The surviving gymnosperm are a diverse group that persist today in restricted habitats or in regions too extreme—too hot, too dry, too cold—for angiosperms. Some preserve in their structures and life‐styles evolutionary early “flowers” that didn't quite succeed and the experimental lifestyles later adapted and adopted by the angiosperms.
The cycads look like palms with cones and are prevalent worldwide in the tropics and subtropics (two species grow wild in Florida). Some grow 15 meters or more in height, but many have shorter trunks and an almost rosette appearance. The ovulate cones are large (some weigh over 30 kilograms) and are borne upright on megasporophylls among the vegetative leaves. Pollen and ovulate cones are produced on different plants. Despite the un‐pine‐like appearance, the life cycle of the cycads is similar to the pines. The sperm, however, though carried to the archegonia in a pollen tube, are multiflagellate with hundreds of flagella.
Zoologists consider the Jurassic Period the “Age of Dinosaurs,” but botanists refer to it as the “Age of Cycads.” Cycads and bennettitaleans, an extinct group of plants that often are mistaken for cycads because of the close resemblance of their leaves and growth form, dominated the land flora.
Another un‐pine‐like gymnosperm is Ginkgo biloba, the maidenhair tree, the sole remaining representative of a group of important plants of the Mesozoic forests. It has broad, fan‐shaped leaves with dichotomously branching veins and is deciduous. It is widely planted as a street tree because it withstands well the air pollution of cities. Its seed coats, however, have a foul odor, and when the seeds fall around the trees and rot in the heat of summer, it becomes a much less desirable plant. There are no known wild Ginkgos; the plants of today derive from stock preserved in temple gardens by monks in China and Japan. They distributed seeds to gardeners around the world over 200 years ago.
Several features unite Ginkgo with the rest of the gymnosperms, but to which precise lineage—the conifer line or the cycad—is still being debated. No cones are produced and the female gametophyte is contained in a cherry‐like seed. The ovules and microsporangia are produced on different trees.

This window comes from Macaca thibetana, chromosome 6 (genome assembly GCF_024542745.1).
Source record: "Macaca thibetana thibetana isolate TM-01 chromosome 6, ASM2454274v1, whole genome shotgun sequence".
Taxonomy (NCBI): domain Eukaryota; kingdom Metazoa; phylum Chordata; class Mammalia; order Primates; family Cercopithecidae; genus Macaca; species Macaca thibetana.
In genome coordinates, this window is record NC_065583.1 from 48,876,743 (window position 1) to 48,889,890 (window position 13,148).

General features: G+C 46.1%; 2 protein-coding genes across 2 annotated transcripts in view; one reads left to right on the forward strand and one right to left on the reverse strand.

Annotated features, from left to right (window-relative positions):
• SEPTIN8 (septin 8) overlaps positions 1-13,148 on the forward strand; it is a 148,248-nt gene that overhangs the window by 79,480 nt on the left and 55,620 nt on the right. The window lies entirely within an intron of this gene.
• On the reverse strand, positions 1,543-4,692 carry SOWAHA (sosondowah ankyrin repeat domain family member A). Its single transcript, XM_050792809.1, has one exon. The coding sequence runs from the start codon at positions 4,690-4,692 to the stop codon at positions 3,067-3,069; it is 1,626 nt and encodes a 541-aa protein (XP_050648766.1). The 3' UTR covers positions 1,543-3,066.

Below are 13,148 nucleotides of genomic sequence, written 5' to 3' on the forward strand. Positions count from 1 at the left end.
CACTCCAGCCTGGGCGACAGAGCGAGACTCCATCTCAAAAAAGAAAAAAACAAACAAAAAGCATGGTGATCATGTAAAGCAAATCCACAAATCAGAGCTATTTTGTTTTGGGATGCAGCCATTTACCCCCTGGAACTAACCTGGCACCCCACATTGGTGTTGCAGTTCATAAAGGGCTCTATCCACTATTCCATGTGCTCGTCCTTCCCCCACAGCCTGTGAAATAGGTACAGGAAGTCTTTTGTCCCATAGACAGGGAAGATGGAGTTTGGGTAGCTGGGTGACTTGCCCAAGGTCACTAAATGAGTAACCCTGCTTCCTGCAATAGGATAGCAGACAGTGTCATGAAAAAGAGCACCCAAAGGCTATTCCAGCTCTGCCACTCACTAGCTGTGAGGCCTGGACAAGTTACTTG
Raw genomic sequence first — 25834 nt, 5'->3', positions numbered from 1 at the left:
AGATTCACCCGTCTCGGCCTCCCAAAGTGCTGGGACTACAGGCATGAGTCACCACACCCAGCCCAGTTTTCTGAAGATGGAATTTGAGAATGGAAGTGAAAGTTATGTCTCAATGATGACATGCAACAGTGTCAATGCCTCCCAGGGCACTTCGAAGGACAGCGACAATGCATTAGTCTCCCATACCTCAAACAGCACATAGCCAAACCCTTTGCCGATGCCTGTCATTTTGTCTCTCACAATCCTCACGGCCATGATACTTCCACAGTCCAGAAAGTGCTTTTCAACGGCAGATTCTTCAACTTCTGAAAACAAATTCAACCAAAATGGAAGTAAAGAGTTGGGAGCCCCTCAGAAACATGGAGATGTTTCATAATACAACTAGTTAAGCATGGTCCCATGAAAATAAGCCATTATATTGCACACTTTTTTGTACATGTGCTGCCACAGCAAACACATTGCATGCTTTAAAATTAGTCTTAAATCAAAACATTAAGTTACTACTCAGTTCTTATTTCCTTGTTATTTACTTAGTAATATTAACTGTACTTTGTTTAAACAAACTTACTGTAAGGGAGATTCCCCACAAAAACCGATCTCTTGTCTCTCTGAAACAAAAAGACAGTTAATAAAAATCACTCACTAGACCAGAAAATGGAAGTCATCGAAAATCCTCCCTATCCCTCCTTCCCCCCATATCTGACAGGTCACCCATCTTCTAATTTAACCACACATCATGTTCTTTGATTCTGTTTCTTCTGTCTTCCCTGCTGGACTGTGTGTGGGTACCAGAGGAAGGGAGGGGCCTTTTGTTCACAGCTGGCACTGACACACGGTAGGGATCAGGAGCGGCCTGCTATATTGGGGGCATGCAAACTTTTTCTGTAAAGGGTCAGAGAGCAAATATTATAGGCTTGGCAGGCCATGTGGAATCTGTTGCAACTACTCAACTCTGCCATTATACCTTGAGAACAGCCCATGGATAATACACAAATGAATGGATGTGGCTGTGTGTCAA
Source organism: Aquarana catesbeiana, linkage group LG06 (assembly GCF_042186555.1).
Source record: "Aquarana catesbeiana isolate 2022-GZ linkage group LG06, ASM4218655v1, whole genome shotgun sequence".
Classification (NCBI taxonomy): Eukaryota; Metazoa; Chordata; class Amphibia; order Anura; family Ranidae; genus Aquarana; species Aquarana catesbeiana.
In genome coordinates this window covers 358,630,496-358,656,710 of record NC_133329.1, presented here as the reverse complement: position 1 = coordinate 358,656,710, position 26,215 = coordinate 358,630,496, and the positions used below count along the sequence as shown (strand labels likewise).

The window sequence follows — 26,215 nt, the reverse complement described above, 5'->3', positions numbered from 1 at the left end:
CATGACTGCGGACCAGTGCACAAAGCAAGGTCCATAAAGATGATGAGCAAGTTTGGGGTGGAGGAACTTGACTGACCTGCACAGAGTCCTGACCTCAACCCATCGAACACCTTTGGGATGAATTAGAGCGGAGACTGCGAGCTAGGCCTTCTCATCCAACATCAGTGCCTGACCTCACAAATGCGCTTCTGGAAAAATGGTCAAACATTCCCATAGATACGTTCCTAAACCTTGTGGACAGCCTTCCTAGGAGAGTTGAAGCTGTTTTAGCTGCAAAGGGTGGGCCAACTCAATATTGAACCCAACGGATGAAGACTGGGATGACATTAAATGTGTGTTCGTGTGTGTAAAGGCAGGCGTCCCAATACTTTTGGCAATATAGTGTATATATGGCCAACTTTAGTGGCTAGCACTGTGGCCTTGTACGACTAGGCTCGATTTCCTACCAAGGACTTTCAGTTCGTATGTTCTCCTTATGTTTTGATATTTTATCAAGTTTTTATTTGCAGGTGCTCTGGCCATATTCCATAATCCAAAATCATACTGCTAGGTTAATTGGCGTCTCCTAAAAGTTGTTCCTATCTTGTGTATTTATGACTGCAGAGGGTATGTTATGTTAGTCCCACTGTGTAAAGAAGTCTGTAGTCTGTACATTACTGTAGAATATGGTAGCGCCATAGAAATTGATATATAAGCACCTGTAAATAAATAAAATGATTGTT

Three living genera—none of whom resemble one another or any other living gymnosperm—constitute the Gnetophyta, Gnetum, Ephedra, and Welwitschia. The gnetophytes are the closest living relatives of the flowering plants, and they form a monophyletic clade. Gnetum species are tropical vines and trees that resemble flowering plant species with their broad, simple leaves. Ephedra, called joint‐fir or Mormon tea, is a desert shrub with worldwide distribution. The species of Ephedra have green, jointed stems and small scale‐like leaves. They produce several secondary metabolites that are chemically similar to human neurotransmitters, and people have used the plants as medicinal teas for centuries. Welwitschia, among the weirdest of plants, is confined to the Namib Desert of southwestern Africa and has a buried trunk on which two strap leaves of indeterminate growth are attached. The leaves split lengthwise into strips and blow about on the shifting sand. Ovulate and pollen cones are produced on separate plants on the rims of the exposed trunks. The eggs in the megagametophyte move towards the pollen tubes in their own tube‐like structures; fertilization takes place after the two tubes fuse.
There are few good gnetophyte fossils, the best evidence of their past occurrence being pollen that resembles that of Ephedra found in Triassic and Cretaceous strata. This peculiar collection of plants has several angiosperm characteristics, but none of the plants in the group is the direct ancestor of the angiosperms.